General Category > In Case Of Emergency, Release Raptor

Time for some straight talk: Release Raptor is being pulled and refunded.

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--- Quote from: logorouge on August 29, 2016, 08:17:09 pm ---
--- Quote from: garion333 on August 29, 2016, 07:41:15 pm ---Things Misery said earlier in the thread sound great, but would those tactical/strategic elements have been apparent to the players? To me it seemed better to run and attack than to think and sneak.

--- End quote ---

I think that's just a consequence of the speedrun mode being the first one released and the abnormally low enemy concentration. Tactical elements and the importance of sneaking/thinking would quickly become evident after the player gets killed a few times from rushing at the enemy. But when you got infinite health and enemies are a rare sight, why bother with tactics?

A comment I heard often in the last few days is "What's the point if you can't even die?"

--- End quote ---

Yeah, pretty much.

One way or another, the enemy bots absolutely would have probably hit you a million times (or in other modes, outright killed you) until you learned to deal with them by actually thinking about each situation (hell, I was worried that some of it might get too difficult).  But with such an early version of the game, it was just impossible for it to really be shown off. 

And such is part of the downside of the EA process... I've seen this one happen with a variety of other games (and I'm sure many others have seen it too) where you get a game that's so early in development that you have no bloody clue what's going on, and it loses potential sales because of that.  And then later you find out what it's really about, and it's pretty darn good, but those lost sales are a lost cause at that point.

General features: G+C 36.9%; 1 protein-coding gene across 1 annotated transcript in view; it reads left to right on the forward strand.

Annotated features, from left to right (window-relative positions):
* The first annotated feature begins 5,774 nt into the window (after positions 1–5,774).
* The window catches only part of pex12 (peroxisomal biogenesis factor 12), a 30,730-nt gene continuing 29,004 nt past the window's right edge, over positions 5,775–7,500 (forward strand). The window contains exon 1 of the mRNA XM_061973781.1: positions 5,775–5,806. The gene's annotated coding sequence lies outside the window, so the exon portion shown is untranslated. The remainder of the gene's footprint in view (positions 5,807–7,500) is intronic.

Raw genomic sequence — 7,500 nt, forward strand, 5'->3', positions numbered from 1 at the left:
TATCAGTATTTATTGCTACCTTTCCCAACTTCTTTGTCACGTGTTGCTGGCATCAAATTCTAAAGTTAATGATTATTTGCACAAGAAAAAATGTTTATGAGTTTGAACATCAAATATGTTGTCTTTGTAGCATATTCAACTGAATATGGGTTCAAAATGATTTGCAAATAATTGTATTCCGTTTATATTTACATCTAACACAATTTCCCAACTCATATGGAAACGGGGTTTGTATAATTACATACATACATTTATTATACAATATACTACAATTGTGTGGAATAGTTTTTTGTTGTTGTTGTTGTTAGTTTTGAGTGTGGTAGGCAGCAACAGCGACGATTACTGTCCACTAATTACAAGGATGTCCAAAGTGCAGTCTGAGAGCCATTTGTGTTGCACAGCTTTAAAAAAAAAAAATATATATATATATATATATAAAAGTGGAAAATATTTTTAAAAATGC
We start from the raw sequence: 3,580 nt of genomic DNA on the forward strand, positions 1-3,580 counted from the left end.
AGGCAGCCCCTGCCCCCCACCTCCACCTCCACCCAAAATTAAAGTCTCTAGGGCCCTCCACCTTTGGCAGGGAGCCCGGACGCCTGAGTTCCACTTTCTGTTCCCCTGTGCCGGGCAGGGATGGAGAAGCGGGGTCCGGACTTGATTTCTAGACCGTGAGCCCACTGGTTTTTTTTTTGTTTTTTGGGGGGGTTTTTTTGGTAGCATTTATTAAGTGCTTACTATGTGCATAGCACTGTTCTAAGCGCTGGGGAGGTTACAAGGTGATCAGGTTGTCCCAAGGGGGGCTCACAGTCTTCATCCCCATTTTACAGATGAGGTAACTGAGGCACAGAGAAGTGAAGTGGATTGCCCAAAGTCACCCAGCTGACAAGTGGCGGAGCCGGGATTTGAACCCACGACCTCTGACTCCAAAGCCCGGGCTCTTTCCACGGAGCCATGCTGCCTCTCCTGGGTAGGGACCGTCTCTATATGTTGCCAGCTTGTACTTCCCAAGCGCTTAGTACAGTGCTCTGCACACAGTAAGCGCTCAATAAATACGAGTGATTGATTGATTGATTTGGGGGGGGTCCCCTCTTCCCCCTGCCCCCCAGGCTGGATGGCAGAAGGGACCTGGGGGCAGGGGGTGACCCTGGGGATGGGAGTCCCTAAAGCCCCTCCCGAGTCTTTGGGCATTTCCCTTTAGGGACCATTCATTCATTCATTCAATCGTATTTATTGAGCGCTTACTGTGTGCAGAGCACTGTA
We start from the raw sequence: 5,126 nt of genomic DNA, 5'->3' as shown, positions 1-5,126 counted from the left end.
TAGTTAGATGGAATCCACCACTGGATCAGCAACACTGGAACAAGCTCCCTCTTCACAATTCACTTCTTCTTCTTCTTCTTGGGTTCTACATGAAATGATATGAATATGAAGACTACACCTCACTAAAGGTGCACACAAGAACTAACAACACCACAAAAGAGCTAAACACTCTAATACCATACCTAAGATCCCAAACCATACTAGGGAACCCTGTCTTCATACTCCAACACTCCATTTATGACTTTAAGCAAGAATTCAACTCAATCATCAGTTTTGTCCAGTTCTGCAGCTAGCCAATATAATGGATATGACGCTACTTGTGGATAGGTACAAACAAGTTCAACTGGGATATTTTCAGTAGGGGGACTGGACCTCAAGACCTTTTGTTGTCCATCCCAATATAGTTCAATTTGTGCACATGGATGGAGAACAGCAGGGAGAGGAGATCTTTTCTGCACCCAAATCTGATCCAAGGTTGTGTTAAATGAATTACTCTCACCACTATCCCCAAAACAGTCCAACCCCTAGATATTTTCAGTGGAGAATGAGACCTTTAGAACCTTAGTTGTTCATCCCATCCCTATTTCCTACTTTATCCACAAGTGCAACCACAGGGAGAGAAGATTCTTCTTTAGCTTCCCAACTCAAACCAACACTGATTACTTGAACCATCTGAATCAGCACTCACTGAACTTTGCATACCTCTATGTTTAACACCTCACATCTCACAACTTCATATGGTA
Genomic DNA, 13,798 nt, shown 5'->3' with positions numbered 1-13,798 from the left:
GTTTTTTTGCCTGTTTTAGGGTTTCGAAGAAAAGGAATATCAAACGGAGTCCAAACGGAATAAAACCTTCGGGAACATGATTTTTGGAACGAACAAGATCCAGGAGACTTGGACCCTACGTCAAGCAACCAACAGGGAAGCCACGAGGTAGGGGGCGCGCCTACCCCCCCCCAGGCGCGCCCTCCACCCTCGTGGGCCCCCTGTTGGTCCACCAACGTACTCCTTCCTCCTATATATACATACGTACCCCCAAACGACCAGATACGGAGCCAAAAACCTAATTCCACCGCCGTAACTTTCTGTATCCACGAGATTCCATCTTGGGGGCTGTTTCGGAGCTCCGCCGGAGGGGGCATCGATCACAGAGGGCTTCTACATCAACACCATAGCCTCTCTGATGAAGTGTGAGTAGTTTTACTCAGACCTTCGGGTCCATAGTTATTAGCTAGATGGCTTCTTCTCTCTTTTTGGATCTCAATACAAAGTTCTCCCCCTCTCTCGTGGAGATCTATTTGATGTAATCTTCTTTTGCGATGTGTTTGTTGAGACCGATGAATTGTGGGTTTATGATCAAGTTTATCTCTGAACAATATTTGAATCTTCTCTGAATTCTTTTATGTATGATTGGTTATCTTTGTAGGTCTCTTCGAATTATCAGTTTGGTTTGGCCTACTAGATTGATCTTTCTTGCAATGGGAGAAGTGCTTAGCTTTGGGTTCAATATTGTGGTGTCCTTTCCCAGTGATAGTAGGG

Captain Jack:
So I've been trying to think of something I could say for days now that could capture how I feel about how things turned out and nothing's coming to mind that might actually help. So I'll just say: I wish you the very best of luck. You've always have the skills and mindset to succeed, it's the luck you need now.

I'm sorry to hear this.  Hopefully your next release will get you back on your feet.  Personally I'm greatly looking forward to Stars Beyond Reach (which I hope you get back to soon, especially after the massive disappointment of Civilization Beyond Earth) and despite it selling poorly, Starward Rogue is actually my favorite game of yours.

Just to give you an idea of why I wasn't interested in the game, first of all there's the Jack of All Trades issue. It just can't be done, certainly not with a tiny team. 3d games require lavish effects and models and compete against all other 3d games out there. This has been mentioned already on this thread.

But here's another aspect. I never wanted to play as a Raptor. But I could easily get into that fantasy, if it was fully fleshed out. Imagine a game where you can play as a Raptor. You have your pack, and maybe you start off as a baby Raptor, some members of your pack die, and eventually you can be the alpha male, or you can leave and be a lone wolf. You'd have random procedural adventures in the ancient savanna, or maybe have to survive as long as you can in the extinction phase (kinda like a zombie simulator for dinosaurs), and you could definitely try to take down a T-Rex. The animal survival genre is horribly underserved (anyone remember Lion or Wolf?). I could totally buy into this fantasy, and I believe many others could as well.

However, placing the Raptor in a building, and making the opponents robots... well, that's like taking a swashbuckling pirate and placing him on Mars. It breaks any notion of the fantasy we might have in our head and just seems random. The Raptor in this game could be any avatar fighting robots. In fact, if the plan was to not make this a mindless action game, a more vulnerable avatar would probably have been preferable (something akin to Abe from Abe's Oddyssey). To see the power of tapping into a coherent fantasy, just see the recent controversy with No Man's Sky.

Developers break players' narrative expectations at their own peril. Sure, you can come up with a complex narrative explaining the particulars of any situation, but you lose the passion and narrative flow that players already have. If your game follows expectations, players will supplement the narrative with their own personal stories.

Cheers folks, thanks for all your support and suggestions.


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